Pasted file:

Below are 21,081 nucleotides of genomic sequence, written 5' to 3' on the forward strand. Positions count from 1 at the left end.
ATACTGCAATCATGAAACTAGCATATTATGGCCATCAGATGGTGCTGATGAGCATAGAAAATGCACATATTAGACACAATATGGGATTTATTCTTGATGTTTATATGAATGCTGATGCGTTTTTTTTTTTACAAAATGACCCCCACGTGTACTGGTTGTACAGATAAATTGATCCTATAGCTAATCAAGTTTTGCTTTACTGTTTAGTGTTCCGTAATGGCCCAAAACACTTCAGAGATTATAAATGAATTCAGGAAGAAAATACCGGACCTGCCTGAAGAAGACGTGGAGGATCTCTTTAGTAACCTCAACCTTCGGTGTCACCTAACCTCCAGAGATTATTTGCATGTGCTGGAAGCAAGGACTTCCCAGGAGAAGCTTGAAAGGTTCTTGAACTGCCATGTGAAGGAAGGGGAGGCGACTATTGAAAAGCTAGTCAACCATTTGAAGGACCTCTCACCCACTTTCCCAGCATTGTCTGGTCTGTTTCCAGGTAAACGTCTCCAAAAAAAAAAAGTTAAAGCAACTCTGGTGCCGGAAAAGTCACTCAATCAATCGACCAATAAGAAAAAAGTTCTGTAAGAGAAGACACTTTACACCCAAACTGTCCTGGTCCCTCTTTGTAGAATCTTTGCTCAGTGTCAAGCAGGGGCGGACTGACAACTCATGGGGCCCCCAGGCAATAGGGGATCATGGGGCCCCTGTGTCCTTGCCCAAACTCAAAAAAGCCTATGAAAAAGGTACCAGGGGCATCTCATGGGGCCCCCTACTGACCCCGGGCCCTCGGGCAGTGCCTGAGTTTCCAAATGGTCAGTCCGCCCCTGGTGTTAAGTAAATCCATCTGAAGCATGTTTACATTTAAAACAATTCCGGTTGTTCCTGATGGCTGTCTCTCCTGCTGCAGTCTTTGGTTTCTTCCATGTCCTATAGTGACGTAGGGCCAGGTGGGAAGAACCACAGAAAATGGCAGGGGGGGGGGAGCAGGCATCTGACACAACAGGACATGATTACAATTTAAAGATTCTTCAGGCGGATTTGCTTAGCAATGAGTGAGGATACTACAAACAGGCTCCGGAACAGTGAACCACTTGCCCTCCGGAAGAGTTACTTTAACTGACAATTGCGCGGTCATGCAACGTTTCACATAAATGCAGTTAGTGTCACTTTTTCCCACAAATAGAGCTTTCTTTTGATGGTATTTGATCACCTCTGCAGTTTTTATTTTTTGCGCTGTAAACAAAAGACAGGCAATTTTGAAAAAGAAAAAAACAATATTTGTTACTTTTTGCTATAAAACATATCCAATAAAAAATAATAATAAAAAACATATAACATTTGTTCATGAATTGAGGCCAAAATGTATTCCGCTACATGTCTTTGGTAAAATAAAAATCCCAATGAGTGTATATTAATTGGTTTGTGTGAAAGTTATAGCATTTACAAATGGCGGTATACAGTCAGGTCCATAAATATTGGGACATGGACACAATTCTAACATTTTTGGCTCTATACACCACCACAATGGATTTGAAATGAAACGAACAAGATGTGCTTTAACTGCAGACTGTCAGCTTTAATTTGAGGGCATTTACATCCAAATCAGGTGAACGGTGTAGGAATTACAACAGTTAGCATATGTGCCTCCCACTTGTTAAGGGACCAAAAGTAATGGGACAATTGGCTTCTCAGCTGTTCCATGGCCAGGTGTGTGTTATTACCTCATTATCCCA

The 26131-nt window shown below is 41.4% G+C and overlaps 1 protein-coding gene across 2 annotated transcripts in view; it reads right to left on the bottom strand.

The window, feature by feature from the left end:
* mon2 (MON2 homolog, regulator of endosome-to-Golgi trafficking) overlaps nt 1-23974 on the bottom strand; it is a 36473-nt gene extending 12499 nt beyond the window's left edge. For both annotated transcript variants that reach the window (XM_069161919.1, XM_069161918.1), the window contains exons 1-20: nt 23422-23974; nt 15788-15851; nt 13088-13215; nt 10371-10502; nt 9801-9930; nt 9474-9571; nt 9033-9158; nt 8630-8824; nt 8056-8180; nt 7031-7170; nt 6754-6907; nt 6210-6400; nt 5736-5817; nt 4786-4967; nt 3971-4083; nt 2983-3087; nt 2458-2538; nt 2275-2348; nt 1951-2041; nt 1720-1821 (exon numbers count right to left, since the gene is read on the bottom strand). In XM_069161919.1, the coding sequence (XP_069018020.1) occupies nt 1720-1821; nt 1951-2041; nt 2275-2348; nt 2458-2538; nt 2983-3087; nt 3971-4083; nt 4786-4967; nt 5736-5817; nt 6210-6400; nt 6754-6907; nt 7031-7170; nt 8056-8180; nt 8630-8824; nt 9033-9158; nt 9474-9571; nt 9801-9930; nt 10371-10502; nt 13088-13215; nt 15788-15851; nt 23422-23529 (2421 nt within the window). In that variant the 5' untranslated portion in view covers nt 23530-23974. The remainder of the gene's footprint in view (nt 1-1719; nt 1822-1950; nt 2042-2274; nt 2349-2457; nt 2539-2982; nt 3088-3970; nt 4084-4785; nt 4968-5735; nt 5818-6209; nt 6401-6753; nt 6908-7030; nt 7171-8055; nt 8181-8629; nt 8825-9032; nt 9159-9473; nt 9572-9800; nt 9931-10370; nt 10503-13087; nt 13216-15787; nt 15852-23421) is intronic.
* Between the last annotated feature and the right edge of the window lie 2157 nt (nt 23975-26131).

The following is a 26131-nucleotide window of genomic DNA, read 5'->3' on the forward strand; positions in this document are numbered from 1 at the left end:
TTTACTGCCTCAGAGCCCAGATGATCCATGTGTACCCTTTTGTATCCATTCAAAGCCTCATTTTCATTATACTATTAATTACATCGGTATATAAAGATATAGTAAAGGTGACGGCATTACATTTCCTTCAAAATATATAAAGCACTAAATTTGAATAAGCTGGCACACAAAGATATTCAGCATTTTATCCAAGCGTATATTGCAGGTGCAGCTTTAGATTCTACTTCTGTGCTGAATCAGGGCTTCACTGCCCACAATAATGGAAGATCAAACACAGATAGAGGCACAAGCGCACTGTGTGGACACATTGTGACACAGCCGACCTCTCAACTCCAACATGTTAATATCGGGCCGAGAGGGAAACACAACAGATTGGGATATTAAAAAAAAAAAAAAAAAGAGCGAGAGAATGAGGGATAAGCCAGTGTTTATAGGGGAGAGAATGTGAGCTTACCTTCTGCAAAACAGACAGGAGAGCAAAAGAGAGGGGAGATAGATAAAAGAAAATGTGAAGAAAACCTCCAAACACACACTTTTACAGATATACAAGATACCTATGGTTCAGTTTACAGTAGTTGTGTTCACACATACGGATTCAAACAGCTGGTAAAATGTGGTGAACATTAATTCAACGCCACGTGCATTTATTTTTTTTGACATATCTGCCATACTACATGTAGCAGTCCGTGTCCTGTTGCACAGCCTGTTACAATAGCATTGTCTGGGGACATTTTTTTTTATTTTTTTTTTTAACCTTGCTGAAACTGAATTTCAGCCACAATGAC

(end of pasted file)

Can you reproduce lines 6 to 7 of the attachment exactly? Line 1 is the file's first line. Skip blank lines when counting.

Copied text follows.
* Between the last annotated feature and the right edge of the window lie 2157 nt (nt 23975-26131).

The following is a 26131-nucleotide window of genomic DNA, read 5'->3' on the forward strand; positions in this document are numbered from 1 at the left end: